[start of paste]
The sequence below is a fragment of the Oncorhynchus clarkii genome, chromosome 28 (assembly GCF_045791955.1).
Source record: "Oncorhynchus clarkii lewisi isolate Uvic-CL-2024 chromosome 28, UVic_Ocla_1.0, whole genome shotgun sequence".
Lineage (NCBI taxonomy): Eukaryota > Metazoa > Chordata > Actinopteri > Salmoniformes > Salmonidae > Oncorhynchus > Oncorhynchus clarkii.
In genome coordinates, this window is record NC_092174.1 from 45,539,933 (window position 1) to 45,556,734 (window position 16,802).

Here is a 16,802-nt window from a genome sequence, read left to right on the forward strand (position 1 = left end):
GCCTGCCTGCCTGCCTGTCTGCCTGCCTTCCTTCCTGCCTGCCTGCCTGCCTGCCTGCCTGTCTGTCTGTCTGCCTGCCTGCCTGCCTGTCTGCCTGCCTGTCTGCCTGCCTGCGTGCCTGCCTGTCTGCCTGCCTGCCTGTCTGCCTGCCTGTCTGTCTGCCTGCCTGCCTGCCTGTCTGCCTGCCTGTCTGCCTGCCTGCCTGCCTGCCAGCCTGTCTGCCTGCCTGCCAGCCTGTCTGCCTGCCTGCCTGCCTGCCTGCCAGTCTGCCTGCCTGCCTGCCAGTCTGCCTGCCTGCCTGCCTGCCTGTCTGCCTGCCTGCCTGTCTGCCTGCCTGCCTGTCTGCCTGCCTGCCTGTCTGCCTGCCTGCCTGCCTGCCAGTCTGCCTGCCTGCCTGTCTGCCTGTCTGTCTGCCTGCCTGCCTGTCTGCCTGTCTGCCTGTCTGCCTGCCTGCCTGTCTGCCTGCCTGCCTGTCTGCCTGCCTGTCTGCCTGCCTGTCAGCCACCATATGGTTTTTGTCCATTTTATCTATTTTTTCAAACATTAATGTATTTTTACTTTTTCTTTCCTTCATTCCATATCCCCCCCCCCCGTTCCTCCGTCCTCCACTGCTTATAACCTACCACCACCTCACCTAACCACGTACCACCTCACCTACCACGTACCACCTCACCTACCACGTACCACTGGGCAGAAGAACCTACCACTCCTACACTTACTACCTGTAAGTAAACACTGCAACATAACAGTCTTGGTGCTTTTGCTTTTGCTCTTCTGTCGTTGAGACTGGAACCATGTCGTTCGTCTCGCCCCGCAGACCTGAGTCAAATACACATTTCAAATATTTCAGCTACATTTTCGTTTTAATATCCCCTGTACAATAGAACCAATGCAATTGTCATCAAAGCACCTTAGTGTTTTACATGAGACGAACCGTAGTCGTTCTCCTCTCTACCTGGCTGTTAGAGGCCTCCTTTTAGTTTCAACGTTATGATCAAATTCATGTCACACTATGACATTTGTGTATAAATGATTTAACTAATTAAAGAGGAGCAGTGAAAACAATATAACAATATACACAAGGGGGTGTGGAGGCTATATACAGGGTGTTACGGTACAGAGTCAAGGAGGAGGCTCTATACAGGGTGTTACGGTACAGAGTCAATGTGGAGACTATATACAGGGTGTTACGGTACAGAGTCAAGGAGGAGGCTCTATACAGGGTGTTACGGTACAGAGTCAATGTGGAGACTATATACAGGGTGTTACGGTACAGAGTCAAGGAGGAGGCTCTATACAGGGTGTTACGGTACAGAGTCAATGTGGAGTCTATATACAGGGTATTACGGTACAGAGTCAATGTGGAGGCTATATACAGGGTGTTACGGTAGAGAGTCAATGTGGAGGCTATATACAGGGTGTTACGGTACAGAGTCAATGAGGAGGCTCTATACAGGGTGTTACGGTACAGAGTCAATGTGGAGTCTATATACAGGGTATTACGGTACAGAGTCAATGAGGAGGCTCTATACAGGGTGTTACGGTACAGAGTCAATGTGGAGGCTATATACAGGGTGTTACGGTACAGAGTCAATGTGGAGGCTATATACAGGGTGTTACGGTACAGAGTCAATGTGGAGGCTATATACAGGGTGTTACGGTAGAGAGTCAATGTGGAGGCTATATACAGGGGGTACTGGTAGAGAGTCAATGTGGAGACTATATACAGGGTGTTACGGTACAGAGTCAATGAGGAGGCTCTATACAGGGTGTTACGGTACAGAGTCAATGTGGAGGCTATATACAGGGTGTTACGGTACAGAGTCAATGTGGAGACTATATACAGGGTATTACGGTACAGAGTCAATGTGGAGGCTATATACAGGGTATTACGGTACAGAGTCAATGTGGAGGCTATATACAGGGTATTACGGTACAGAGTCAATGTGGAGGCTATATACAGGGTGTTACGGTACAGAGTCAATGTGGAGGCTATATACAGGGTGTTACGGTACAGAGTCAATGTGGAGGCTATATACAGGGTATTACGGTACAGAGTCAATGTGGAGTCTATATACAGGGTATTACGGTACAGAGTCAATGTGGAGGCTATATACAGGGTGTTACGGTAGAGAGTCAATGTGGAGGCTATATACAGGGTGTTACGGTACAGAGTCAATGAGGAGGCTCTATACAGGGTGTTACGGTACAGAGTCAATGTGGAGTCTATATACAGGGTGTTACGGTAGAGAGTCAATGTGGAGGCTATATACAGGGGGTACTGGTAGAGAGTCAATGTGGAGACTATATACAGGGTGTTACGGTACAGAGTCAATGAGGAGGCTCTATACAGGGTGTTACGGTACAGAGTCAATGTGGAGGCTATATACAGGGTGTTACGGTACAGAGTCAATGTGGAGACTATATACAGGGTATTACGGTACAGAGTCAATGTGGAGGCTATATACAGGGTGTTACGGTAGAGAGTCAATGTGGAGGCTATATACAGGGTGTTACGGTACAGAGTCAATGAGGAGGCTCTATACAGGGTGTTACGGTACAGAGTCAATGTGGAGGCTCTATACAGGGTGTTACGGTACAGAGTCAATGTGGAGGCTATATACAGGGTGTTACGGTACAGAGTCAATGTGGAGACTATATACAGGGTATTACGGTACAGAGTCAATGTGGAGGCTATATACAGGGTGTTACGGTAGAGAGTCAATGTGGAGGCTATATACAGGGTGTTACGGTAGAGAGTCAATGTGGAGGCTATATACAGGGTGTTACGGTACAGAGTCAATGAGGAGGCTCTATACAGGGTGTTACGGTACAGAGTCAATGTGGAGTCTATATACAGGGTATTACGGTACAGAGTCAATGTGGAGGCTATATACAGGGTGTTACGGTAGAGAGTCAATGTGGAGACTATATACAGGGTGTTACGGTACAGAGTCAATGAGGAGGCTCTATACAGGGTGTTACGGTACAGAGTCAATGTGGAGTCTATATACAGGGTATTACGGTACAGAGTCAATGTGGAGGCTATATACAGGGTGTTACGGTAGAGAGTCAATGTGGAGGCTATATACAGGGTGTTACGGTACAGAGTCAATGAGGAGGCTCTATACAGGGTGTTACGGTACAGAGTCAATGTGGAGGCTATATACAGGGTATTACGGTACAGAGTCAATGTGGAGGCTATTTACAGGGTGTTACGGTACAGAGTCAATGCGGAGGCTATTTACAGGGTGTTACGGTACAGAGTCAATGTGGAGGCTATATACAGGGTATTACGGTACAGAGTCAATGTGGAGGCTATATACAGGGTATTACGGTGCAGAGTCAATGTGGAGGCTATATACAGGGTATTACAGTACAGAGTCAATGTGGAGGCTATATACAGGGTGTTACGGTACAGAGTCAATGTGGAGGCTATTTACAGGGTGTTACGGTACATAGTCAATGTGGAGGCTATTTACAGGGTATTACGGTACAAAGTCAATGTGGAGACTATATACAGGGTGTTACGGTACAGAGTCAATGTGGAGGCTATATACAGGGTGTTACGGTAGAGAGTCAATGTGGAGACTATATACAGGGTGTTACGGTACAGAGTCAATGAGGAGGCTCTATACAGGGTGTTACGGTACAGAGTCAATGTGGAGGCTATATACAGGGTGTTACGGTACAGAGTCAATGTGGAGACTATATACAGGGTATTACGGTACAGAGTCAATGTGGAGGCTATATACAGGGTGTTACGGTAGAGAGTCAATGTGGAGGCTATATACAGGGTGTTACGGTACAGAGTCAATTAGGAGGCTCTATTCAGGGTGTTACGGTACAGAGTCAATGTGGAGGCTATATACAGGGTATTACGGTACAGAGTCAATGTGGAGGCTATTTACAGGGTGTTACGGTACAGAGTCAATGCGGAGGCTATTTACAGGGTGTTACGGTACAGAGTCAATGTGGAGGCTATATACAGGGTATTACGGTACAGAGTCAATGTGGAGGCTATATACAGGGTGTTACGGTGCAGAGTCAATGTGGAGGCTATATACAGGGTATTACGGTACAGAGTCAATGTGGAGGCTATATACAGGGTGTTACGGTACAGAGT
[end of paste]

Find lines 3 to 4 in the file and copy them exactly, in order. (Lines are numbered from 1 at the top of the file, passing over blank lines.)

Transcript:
Lineage (NCBI taxonomy): Eukaryota > Metazoa > Chordata > Actinopteri > Salmoniformes > Salmonidae > Oncorhynchus > Oncorhynchus clarkii.
In genome coordinates, this window is record NC_092174.1 from 45,539,933 (window position 1) to 45,556,734 (window position 16,802).